After graduating law school in 1963 from the University of Colorado in Boulder, my father, Allen Travis Compton, worked as a legal services attorney, assisting people with low incomes. He passed the Alaska Bar exam in 1971, and began his career in Alaska, working for Alaska Legal Services in Juneau.

He bought what was then considered more of a "summer house," on what is locally known as Louisa Beach, just north of the Auke Recreation area, north of the Juneau Ferry Terminal. Gavin and Donna Denton and their four daughters were his neighbors to the north, with whom he spent much time, brewing beer, playing pinnacle, and developing a strong friendship.

The Dentons, as do most of those that remember him, refer to my father as "Al," and they fondly remember his husky, Ilya. Ilya once snatched a deer Gavin had shot, that was hanging out on his porch. Ilya ate their zucchini plants. And Ilya took care of the litter of Siamese kittens one of his cats produced.

The Dentons and my father owned a 30-foot Fisher yacht together. They even went briefly into business together, selling Fisher boats in Alaska.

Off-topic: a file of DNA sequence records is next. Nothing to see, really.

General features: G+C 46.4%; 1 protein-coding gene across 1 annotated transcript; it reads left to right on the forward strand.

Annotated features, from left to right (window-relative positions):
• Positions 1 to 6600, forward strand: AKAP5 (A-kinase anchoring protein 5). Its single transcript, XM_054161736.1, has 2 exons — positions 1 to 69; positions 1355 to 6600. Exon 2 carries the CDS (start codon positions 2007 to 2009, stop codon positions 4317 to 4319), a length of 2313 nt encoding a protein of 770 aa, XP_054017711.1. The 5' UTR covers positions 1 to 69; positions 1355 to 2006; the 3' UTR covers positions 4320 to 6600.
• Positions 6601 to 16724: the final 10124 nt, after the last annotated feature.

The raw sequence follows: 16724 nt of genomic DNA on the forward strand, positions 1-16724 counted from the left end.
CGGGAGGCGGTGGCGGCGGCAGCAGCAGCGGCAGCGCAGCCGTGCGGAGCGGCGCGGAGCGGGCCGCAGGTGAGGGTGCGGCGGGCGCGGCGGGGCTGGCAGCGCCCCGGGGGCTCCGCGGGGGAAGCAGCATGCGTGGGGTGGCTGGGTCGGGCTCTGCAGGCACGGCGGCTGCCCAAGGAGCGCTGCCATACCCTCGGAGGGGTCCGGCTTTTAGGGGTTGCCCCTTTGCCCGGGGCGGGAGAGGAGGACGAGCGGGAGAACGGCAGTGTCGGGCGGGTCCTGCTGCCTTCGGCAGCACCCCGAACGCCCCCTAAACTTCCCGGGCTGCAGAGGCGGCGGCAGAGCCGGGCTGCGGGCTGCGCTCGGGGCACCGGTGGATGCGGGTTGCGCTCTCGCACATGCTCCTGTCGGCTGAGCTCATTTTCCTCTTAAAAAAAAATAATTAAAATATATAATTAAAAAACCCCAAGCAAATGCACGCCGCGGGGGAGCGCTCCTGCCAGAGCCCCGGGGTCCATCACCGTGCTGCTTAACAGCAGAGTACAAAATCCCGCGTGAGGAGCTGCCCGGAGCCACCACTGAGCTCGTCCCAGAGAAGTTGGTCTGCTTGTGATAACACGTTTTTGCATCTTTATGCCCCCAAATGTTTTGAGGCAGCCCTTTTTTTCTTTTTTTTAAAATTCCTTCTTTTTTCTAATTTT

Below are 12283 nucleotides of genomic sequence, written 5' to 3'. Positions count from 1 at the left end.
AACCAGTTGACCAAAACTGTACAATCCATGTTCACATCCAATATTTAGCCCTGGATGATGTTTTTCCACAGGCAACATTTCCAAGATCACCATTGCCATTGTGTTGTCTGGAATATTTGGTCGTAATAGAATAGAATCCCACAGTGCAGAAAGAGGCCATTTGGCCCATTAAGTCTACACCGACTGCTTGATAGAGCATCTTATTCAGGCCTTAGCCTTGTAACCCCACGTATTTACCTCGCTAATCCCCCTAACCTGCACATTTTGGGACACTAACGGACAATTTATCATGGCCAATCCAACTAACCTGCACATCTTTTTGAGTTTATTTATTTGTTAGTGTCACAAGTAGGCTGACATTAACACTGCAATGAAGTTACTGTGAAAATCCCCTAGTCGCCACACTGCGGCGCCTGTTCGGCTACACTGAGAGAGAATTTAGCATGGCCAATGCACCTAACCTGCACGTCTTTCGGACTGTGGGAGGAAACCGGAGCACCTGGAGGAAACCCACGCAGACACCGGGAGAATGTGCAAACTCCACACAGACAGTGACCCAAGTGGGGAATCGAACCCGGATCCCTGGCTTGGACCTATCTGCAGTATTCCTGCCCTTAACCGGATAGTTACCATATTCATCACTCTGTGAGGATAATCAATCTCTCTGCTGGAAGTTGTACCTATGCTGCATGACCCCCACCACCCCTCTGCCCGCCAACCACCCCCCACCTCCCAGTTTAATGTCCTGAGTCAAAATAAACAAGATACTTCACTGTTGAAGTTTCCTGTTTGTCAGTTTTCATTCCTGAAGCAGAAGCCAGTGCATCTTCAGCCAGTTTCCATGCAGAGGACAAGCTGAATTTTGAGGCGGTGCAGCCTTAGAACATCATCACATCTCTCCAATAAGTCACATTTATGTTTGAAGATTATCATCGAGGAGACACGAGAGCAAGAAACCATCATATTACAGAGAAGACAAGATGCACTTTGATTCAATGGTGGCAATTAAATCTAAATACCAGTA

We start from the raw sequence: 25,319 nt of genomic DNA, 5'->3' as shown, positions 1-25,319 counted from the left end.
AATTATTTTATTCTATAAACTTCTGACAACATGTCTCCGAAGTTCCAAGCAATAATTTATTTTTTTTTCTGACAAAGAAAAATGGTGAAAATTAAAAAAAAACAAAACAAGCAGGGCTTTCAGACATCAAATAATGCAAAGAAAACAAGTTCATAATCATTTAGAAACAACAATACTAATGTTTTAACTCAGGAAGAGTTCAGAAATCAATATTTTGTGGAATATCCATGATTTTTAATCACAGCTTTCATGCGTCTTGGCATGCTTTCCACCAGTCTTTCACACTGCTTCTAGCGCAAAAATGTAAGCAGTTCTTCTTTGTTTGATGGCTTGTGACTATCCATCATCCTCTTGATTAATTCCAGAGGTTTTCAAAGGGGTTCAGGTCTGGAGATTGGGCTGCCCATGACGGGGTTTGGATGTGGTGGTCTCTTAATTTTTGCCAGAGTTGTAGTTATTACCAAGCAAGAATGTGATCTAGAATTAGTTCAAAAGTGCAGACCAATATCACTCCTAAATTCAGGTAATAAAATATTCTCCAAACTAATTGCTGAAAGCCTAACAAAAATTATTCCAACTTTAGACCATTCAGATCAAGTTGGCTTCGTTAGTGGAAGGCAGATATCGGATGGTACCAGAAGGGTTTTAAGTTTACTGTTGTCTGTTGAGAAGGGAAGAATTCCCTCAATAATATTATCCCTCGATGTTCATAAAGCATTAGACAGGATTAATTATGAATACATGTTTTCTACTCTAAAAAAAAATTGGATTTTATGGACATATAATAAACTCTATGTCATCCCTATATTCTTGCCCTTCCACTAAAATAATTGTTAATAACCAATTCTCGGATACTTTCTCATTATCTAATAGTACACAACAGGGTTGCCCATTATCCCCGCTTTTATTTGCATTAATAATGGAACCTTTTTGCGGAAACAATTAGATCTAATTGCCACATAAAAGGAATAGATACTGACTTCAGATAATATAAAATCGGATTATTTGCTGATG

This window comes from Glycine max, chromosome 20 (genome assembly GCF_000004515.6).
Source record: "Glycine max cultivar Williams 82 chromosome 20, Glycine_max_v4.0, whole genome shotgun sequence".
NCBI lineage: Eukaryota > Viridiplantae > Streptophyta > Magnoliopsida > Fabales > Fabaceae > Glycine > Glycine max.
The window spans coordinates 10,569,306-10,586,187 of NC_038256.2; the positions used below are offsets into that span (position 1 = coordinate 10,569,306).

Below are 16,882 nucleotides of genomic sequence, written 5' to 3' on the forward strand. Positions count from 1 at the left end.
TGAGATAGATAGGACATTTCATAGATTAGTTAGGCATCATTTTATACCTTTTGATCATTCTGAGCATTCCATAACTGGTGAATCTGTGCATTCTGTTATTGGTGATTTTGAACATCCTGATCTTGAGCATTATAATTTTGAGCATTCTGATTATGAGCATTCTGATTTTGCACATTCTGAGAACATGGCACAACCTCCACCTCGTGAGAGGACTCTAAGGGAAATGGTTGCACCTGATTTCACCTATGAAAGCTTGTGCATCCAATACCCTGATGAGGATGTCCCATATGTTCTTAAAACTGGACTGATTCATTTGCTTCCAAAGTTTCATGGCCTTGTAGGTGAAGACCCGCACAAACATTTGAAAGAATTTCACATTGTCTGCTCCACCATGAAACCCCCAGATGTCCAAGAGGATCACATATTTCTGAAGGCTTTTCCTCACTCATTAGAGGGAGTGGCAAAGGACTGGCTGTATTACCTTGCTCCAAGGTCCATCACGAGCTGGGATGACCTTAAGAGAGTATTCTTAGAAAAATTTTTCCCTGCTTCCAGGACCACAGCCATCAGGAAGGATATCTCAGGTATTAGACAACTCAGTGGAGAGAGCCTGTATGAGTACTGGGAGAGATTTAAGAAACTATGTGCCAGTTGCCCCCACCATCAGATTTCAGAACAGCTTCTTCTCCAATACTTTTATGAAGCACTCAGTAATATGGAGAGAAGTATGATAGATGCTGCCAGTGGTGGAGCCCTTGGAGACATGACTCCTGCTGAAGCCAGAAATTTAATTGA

My father had been previously married in Colorado, and his son, John Travis, would visit during the summer. The Denton girls and Travis would play together on the beach.

After a couple years in private practice, my dad was appointed as a superior court judge by then-Gov. Jay Hammond in 1976. In 1978 he suffered his first heart attack. He first called the Dentons, and they were not home. He then called the next neighbor, Merrill Sanford, who is currently a candidate in the next Juneau mayoral election. The Dentons claim that had they been home, my father may have died, it was Sanford that saved his life.

"It was the luckiest thing ever that we weren't here," said Donna. "I'm pretty sure I would have ignored it and told him to take an aspirin."

But Sanford called the paramedics, who brought my dad up the 100 stairs from his house to the road.

Kelda Denton, Donna and Gavin's youngest daughter, remembers knowing something bad had happened the minute she walked into his house after the incident.

"The vacuum cleaner was out," she said. "I had never seen anything out of place in that house, ever."

My dad was meticulous. Everything was organized, by size, name, color. This drove many people crazy. As a young adult I used to switch the place of two books or rotate a potted plant, just to watch how quickly he noticed the displacement of his possessions and rearrange them.

I remember a story, but not who told it, about an incident following my father's heart attack. He had invited some friends and colleagues over for dinner, and served them a strict and plain diet, based on his cautious dietary concerns. The guests were less than enthused, and one of them later sliced up a head of raw cabbage, and stuffed one of his office desk drawers full of the vegetable.